The Migrant Contribution to Australia’s Rural Economy
The recent refusal of the federal government to subsidise SPC Ardmona in Greater Shepparton, and the subsequent bailout by the Victorian government, poses an interesting question – what would be the impact on Australia’s immigrant population if regional food production and processing were to diminish?
Australia’s migrant population has played a leading role in food production stretching back to the 19th century. In the past, migrants to regional Australia came from China, Italy, Greece, the Balkans and India to work as agricultural labourers, orchardists and market gardeners. In towns and cities many others operated small businesses such as greengrocers, delicatessens, milk bars, cafes and restaurants.
Indeed these traditions and work preferences continue today. This goes some way to explain why recent Origins research into ASX200 board members and executives (read the research) shows an under-representation of people with a Greek and Italian background – simply, they seem to prefer, and find success in, family and small businesses.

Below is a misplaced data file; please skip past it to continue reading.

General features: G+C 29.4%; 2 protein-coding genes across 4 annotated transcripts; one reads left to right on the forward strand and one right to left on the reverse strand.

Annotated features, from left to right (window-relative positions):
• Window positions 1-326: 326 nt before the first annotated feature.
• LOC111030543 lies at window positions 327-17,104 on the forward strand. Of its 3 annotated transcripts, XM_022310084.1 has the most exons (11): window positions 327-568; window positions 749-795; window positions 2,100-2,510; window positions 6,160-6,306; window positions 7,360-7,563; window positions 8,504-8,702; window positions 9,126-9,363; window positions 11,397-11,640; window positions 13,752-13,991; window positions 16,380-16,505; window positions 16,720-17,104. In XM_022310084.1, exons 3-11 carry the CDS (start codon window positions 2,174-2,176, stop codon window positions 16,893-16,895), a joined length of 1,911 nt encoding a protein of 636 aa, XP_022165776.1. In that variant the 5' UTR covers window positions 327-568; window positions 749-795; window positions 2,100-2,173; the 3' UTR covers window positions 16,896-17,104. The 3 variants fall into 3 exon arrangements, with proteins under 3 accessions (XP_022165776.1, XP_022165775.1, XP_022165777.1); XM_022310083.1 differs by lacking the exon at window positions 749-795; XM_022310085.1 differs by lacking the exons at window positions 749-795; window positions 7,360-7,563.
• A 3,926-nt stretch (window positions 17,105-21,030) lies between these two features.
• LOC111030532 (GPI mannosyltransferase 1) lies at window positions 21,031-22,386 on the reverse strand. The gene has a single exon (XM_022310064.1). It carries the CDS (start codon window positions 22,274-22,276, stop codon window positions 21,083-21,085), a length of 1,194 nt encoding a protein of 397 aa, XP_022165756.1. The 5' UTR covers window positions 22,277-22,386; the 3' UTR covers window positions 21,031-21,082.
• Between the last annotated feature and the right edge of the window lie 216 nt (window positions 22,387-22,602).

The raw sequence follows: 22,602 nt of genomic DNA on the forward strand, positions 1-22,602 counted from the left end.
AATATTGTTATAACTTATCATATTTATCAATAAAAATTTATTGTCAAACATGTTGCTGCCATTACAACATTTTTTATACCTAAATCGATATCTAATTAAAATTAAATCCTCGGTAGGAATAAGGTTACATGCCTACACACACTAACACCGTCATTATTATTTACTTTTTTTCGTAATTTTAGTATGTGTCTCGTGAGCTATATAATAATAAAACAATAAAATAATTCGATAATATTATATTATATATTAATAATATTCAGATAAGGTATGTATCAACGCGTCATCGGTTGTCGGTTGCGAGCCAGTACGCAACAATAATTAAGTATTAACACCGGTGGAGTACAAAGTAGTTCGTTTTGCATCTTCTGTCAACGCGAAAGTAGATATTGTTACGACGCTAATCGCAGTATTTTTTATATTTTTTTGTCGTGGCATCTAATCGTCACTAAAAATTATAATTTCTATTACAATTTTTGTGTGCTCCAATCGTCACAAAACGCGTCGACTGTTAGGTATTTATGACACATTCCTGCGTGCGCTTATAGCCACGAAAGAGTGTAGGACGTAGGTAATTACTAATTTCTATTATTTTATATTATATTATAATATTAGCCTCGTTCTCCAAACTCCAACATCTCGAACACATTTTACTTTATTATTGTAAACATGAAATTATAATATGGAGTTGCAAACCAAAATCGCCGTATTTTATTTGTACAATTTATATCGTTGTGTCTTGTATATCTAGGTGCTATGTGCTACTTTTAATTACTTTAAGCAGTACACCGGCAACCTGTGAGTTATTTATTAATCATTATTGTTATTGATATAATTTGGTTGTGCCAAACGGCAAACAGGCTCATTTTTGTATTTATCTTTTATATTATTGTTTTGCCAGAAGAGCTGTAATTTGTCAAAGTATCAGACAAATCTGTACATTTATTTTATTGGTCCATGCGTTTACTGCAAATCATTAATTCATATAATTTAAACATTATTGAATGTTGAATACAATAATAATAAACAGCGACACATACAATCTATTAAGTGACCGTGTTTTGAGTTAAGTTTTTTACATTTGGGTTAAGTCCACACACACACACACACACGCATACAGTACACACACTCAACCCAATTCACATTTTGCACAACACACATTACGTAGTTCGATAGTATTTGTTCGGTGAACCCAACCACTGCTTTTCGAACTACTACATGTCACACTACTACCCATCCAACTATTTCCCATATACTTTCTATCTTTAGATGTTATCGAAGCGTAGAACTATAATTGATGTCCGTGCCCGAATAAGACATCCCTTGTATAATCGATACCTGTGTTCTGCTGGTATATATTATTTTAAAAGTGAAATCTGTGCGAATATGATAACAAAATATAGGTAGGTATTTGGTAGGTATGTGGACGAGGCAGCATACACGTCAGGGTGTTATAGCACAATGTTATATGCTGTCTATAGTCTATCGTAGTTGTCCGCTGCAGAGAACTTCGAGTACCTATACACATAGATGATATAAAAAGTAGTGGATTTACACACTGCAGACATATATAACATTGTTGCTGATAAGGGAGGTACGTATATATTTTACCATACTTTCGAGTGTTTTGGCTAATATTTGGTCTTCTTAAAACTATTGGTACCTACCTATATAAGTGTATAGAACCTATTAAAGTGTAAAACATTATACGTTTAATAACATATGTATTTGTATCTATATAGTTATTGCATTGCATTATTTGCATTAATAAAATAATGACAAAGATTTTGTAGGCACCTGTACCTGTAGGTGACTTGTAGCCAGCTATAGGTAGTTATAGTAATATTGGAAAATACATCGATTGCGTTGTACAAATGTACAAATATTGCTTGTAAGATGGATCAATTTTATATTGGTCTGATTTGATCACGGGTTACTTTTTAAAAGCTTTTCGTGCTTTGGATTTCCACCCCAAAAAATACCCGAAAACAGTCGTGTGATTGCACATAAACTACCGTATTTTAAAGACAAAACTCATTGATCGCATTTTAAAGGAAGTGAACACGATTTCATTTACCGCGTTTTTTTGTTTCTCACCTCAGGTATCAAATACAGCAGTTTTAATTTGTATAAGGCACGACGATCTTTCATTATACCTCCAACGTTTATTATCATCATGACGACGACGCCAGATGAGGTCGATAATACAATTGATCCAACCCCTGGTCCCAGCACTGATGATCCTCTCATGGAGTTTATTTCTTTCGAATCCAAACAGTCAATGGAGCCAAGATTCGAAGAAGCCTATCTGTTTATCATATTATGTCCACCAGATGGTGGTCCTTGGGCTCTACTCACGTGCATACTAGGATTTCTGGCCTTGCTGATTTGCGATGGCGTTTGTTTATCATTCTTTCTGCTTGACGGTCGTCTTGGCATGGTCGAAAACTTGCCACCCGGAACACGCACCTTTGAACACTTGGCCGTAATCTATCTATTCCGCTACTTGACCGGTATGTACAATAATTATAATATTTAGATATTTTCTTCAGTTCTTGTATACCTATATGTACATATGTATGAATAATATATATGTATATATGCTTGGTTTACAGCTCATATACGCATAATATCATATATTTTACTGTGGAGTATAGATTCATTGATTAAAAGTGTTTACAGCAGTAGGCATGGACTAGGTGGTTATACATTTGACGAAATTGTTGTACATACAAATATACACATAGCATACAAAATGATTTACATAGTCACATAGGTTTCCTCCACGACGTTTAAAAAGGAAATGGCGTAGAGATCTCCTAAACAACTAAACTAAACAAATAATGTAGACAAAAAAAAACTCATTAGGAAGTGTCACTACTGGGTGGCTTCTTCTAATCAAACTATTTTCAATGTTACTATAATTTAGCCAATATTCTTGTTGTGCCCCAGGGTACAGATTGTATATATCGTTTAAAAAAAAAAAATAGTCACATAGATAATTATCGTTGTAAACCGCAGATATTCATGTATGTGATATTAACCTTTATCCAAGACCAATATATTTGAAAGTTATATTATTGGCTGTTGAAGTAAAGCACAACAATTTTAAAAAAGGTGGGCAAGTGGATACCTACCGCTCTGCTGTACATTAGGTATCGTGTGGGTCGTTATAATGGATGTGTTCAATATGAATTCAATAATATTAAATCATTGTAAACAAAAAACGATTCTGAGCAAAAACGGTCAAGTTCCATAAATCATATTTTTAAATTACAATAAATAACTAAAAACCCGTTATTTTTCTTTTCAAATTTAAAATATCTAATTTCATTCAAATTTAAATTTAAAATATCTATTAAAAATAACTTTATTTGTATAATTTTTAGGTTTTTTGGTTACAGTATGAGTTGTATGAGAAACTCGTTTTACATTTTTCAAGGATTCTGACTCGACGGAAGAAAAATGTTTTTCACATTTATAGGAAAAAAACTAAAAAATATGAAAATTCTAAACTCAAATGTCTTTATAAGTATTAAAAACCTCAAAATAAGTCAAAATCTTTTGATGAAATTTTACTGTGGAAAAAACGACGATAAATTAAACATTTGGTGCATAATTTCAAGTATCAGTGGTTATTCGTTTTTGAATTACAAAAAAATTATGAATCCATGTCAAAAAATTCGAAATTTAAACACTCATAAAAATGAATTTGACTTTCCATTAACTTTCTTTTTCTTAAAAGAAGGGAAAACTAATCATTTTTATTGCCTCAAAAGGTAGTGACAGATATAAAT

As is the case with SPC Ardmona, many migrants involved in agricultural production and processing chose to settle in Australia’s regional towns. In fact, the food industry – estimated in 2010-2011 to have an export value of A$27.1 billion – employs almost 1.7 million people or 15 per cent of Australia’s workforce.1
Mapping from the Origins database, based on analysis of names, reveals the extent of the diversity of residents in selected regional areas. The following maps of selected regional centres show the proportion of population in Mesh Block areas belonging to minority groups (non-Anglo/NW European).
Similarly, the following maps show the proportion of the population in Mesh Block areas with names of Italian origin.
The food industry is dependent upon migrant labour – whether in the form of permanent migrants, their second and third generation offspring, or through temporary visitors such as backpackers and international students. Food producers share a common challenge in securing the right labour at the right time and agree that food production could be increased without untimely labour shortages.